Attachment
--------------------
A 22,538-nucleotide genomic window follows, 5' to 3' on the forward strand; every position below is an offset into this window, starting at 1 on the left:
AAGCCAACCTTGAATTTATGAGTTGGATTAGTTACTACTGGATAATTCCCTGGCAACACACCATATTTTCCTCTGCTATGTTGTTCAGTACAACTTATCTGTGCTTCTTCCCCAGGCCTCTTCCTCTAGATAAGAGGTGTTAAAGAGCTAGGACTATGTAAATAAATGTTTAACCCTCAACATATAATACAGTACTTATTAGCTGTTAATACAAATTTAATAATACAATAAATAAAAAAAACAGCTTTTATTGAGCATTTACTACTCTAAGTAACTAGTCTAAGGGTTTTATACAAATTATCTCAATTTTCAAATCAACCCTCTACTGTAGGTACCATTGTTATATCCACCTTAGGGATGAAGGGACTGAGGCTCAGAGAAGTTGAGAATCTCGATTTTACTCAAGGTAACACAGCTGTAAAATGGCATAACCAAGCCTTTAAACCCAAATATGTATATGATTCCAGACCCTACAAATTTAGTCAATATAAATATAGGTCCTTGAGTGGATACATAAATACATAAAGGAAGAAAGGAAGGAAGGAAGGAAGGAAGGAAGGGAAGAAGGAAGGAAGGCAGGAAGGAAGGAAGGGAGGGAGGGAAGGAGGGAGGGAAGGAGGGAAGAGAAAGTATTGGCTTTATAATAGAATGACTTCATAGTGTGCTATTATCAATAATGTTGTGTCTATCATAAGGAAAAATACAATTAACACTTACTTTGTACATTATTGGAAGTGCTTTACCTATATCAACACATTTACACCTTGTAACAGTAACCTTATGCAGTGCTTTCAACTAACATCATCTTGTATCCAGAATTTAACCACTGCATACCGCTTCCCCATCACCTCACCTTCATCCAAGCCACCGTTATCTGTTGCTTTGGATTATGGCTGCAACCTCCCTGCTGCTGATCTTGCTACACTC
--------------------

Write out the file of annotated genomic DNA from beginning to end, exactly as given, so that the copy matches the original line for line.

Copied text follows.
A 22,538-nucleotide genomic window follows, 5' to 3' on the forward strand; every position below is an offset into this window, starting at 1 on the left:
AAGCCAACCTTGAATTTATGAGTTGGATTAGTTACTACTGGATAATTCCCTGGCAACACACCATATTTTCCTCTGCTATGTTGTTCAGTACAACTTATCTGTGCTTCTTCCCCAGGCCTCTTCCTCTAGATAAGAGGTGTTAAAGAGCTAGGACTATGTAAATAAATGTTTAACCCTCAACATATAATACAGTACTTATTAGCTGTTAATACAAATTTAATAATACAATAAATAAAAAAAACAGCTTTTATTGAGCATTTACTACTCTAAGTAACTAGTCTAAGGGTTTTATACAAATTATCTCAATTTTCAAATCAACCCTCTACTGTAGGTACCATTGTTATATCCACCTTAGGGATGAAGGGACTGAGGCTCAGAGAAGTTGAGAATCTCGATTTTACTCAAGGTAACACAGCTGTAAAATGGCATAACCAAGCCTTTAAACCCAAATATGTATATGATTCCAGACCCTACAAATTTAGTCAATATAAATATAGGTCCTTGAGTGGATACATAAATACATAAAGGAAGAAAGGAAGGAAGGAAGGAAGGAAGGAAGGGAAGAAGGAAGGAAGGCAGGAAGGAAGGAAGGGAGGGAGGGAAGGAGGGAGGGAAGGAGGGAAGAGAAAGTATTGGCTTTATAATAGAATGACTTCATAGTGTGCTATTATCAATAATGTTGTGTCTATCATAAGGAAAAATACAATTAACACTTACTTTGTACATTATTGGAAGTGCTTTACCTATATCAACACATTTACACCTTGTAACAGTAACCTTATGCAGTGCTTTCAACTAACATCATCTTGTATCCAGAATTTAACCACTGCATACCGCTTCCCCATCACCTCACCTTCATCCAAGCCACCGTTATCTGTTGCTTTGGATTATGGCTGCAACCTCCCTGCTGCTGATCTTGCTACACTC